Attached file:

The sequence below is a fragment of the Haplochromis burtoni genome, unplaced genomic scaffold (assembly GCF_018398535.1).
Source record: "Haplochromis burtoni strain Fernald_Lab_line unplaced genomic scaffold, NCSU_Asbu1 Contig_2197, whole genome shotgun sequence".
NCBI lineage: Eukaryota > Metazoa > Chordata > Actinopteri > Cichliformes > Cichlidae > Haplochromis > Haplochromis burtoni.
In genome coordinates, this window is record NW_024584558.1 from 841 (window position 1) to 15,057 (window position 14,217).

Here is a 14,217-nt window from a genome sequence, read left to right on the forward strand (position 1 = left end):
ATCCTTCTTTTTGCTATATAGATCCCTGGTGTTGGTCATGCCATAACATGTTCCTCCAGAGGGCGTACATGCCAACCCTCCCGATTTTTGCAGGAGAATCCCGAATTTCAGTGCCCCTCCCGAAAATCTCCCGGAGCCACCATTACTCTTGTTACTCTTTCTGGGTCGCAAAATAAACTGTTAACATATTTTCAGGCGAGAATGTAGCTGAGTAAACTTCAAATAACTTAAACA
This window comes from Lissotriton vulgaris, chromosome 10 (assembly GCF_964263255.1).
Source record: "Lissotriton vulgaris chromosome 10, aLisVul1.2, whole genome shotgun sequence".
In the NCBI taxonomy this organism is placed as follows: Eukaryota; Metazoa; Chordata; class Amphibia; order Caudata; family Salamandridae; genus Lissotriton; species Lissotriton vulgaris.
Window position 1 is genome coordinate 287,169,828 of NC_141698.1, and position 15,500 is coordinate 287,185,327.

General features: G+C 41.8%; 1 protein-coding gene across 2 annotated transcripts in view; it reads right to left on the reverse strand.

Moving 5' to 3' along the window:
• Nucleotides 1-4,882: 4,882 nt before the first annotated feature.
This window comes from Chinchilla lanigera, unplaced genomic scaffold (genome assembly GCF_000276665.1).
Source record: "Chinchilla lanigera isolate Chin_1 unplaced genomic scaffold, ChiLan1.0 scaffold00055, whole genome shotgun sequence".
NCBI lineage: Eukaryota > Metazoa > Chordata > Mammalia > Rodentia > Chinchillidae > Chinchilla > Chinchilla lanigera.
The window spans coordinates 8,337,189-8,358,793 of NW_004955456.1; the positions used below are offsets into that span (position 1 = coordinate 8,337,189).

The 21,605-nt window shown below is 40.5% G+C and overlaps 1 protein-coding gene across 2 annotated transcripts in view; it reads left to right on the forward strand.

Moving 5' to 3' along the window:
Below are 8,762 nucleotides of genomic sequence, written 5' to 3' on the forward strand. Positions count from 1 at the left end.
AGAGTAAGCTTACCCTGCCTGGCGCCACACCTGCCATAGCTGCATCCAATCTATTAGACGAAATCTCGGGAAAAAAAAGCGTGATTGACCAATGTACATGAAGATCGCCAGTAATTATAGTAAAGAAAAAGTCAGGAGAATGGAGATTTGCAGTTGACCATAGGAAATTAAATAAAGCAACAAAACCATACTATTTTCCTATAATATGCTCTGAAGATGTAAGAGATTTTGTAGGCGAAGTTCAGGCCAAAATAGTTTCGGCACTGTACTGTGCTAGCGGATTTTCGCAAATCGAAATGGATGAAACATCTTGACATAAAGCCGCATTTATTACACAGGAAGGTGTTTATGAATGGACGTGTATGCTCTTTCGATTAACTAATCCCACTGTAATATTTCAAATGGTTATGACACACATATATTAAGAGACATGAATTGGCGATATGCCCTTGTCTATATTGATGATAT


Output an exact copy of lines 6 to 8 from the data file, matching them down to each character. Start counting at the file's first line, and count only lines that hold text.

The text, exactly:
ATCCTTCTTTTTGCTATATAGATCCCTGGTGTTGGTCATGCCATAACATGTTCCTCCAGAGGGCGTACATGCCAACCCTCCCGATTTTTGCAGGAGAATCCCGAATTTCAGTGCCCCTCCCGAAAATCTCCCGGAGCCACCATTACTCTTGTTACTCTTTCTGGGTCGCAAAATAAACTGTTAACATATTTTCAGGCGAGAATGTAGCTGAGTAAACTTCAAATAACTTAAACA
This window comes from Lissotriton vulgaris, chromosome 10 (assembly GCF_964263255.1).
Source record: "Lissotriton vulgaris chromosome 10, aLisVul1.2, whole genome shotgun sequence".